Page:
Is the word "Python" copyrighted/trademarked?

Michael Stenner mstenner at
Wed Oct 2 14:43:25 CEST 2002

On Tue, Oct 01, 2002 at 09:41:13PM -0700, David LeBlanc wrote:
> > -----Original Message-----
> > From: python-list-admin at
> > [mailto:python-list-admin at]On Behalf Of Michael Stenner
> > > A bit like Ford trademarking "car", I suppose. Wouldn't this
> > > apply to "Python" as well?
> >
> > I agree with the first part.  Ford couldn't trademark "car" because
> > the word is used commonly and generally _in_their_market_.  This is
> > not true with python.  I'd be willing to bet that Ford _has_
> > trademarked "Mustang", for example.  The fact that it commonly refers
> > to an animal is not a problem.  If they tried to trademark "muscle
> > car" (as in "buy the new 2003 Ford Muscle Car"), they might have more
> > trouble.
> The counter argument could be made that since Python has been used so many
> times in referece to the language without a trademark assertion ("(TM)" or
> "(R)" since it's actually registered), that it's no longer defensible. Beyer
> lost "Asperin" that way and Milton-Bradley lost "Monopoly" (essentially, the
> whole game). Xerox has taken pains to avoid having "xerox" become a common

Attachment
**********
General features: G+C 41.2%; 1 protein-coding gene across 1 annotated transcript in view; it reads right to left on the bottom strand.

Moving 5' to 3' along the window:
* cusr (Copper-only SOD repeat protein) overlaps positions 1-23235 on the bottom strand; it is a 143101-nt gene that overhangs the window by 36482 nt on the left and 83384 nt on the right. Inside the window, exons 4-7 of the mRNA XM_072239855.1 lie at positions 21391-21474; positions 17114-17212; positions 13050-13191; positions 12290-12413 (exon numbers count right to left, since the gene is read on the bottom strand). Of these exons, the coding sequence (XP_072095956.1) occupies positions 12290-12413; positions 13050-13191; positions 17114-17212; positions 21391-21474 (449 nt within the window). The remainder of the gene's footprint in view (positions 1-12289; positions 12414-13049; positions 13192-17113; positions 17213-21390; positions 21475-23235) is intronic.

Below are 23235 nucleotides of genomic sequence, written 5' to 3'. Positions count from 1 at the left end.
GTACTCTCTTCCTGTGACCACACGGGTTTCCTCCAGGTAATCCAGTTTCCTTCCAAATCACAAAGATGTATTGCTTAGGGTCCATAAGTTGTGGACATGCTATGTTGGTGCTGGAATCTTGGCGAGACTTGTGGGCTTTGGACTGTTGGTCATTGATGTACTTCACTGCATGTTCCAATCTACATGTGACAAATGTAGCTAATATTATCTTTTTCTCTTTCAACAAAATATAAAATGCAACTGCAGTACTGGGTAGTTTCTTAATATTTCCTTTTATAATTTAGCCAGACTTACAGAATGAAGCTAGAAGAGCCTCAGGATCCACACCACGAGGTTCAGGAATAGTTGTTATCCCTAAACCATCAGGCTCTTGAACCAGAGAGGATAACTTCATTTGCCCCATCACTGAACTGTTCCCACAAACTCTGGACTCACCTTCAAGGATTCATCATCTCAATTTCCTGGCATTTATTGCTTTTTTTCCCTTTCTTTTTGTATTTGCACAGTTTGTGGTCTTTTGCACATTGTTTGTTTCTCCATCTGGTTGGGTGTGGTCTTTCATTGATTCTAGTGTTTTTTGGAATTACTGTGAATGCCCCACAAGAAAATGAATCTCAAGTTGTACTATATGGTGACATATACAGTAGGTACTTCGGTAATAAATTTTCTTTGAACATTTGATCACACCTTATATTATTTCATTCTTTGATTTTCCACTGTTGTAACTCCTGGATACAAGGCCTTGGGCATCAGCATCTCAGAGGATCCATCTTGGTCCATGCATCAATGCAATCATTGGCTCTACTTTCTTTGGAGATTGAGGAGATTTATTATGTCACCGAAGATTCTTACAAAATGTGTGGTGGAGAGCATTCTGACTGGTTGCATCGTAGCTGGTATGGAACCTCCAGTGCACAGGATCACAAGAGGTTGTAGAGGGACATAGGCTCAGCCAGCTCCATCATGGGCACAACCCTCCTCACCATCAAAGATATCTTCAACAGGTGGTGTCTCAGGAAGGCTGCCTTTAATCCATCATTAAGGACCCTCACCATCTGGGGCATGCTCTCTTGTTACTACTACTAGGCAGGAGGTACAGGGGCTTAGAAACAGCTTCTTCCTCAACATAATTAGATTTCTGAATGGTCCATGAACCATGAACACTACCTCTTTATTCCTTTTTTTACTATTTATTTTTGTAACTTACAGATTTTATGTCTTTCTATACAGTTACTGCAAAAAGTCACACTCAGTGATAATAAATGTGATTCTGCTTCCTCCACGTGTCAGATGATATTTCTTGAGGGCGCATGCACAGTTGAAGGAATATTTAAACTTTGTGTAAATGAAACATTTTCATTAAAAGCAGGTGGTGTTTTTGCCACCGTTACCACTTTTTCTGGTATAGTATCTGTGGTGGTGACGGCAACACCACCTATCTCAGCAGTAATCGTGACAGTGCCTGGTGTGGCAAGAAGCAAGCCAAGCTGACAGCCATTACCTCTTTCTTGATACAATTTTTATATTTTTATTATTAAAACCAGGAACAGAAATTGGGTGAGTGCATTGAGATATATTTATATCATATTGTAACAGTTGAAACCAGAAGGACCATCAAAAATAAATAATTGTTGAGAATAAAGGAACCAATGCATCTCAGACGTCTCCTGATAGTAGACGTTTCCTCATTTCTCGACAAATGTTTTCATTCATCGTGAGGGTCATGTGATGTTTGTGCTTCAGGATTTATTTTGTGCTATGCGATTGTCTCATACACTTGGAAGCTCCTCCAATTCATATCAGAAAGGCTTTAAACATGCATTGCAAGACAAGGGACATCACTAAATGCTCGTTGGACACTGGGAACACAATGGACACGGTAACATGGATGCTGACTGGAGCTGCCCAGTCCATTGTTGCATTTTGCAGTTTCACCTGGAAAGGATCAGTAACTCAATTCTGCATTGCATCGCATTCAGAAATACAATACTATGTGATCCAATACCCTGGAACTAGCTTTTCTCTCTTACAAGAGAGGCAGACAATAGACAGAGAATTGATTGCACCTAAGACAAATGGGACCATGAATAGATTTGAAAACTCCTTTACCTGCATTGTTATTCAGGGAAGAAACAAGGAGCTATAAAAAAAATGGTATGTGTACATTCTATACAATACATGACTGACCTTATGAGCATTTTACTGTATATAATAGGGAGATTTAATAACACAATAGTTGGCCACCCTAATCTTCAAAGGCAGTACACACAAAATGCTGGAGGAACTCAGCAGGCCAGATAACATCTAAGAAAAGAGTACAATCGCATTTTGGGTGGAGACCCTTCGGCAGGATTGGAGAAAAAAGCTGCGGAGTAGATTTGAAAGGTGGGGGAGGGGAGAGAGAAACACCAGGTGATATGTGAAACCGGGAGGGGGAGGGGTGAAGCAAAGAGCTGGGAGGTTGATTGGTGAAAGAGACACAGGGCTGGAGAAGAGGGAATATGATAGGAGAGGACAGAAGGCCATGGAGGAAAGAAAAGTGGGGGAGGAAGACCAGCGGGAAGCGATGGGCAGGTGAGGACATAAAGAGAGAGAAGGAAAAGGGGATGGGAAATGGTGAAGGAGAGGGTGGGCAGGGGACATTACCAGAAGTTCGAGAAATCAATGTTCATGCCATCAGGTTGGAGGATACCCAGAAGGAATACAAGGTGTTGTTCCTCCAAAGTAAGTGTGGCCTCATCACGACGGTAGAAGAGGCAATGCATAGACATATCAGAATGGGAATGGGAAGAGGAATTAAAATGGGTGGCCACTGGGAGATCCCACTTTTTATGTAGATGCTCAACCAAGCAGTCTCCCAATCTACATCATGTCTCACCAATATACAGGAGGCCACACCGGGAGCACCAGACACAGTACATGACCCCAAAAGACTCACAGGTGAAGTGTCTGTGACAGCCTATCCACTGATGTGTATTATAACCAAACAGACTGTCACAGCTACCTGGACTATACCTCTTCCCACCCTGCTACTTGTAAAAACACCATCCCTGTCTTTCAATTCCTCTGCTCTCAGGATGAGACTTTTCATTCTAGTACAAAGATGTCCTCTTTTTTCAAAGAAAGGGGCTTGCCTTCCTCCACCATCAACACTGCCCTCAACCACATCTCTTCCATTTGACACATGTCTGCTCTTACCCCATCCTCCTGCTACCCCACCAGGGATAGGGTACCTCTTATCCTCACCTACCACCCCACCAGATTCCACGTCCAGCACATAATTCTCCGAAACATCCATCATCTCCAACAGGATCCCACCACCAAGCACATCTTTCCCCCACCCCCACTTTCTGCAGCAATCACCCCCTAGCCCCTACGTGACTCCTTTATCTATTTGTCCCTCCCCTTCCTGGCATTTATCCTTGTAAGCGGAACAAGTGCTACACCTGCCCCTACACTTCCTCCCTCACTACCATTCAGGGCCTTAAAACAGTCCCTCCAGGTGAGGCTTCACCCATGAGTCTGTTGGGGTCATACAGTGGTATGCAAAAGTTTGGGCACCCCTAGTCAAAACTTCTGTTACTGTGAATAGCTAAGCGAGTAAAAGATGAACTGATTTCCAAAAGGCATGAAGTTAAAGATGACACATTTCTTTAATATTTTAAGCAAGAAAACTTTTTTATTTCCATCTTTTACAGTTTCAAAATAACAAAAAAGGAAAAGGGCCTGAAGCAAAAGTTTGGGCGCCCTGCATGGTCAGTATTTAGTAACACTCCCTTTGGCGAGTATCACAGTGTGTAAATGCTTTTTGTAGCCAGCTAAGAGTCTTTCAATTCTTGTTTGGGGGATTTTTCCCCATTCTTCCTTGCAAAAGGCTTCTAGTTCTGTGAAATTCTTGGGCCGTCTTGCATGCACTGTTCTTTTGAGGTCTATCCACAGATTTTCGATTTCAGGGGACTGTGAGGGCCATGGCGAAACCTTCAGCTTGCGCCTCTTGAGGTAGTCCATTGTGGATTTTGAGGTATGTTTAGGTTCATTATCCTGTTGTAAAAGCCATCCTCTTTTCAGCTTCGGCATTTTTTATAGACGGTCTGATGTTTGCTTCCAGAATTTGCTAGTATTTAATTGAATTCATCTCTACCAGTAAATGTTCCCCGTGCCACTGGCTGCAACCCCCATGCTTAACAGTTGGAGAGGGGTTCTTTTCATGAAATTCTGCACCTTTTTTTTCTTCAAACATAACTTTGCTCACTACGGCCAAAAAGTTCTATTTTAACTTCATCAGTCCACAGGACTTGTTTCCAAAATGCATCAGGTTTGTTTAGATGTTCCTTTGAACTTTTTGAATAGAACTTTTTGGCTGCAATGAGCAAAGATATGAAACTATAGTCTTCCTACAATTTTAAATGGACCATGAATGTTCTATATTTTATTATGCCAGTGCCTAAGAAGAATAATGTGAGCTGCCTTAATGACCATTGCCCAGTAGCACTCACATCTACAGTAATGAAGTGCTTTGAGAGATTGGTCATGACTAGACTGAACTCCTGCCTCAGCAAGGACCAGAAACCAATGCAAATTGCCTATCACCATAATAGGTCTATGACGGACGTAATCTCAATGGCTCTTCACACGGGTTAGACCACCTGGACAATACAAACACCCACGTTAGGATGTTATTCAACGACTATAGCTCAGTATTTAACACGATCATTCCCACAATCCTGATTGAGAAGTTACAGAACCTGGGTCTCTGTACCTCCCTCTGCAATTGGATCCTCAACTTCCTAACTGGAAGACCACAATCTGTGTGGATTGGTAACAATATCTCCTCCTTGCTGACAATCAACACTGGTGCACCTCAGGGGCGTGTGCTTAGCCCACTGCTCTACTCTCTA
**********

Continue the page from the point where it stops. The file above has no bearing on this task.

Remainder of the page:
> term for 'xerograpic reproduction' their preferred term.

It's not really a counter argument :)  I never meant to say that the
"python" trademark is currently on solid ground, on that it's common
usage (as a type of snake) didn't make it less viable as a trademark.

I do not feel even remotely qualified to speak to your point.
("remotely" is approximately how qualified I am to speak on the other
stuff.)  I'm not terribly worried, though, and (to swing back on
topic) doubt that anyone would be terribly aggressive about

Personally, I would be a bit uncomfortable with "the Python Web
Server" (or whatever the example was) mostly because it might imply
that it was written/sanctioned/blessed by the "python folks".
Regardless of linguistic origins, it's fairly well understood that
"PyStuff" means "Stuff is written IN python" not "Stuff was written BY
the python folks" and so I think "PyStuff" is a bit safer in this
  Michael Stenner                       Office Phone: 919-660-2513
  Duke University, Dept. of Physics       mstenner at
  Box 90305, Durham N.C. 27708-0305

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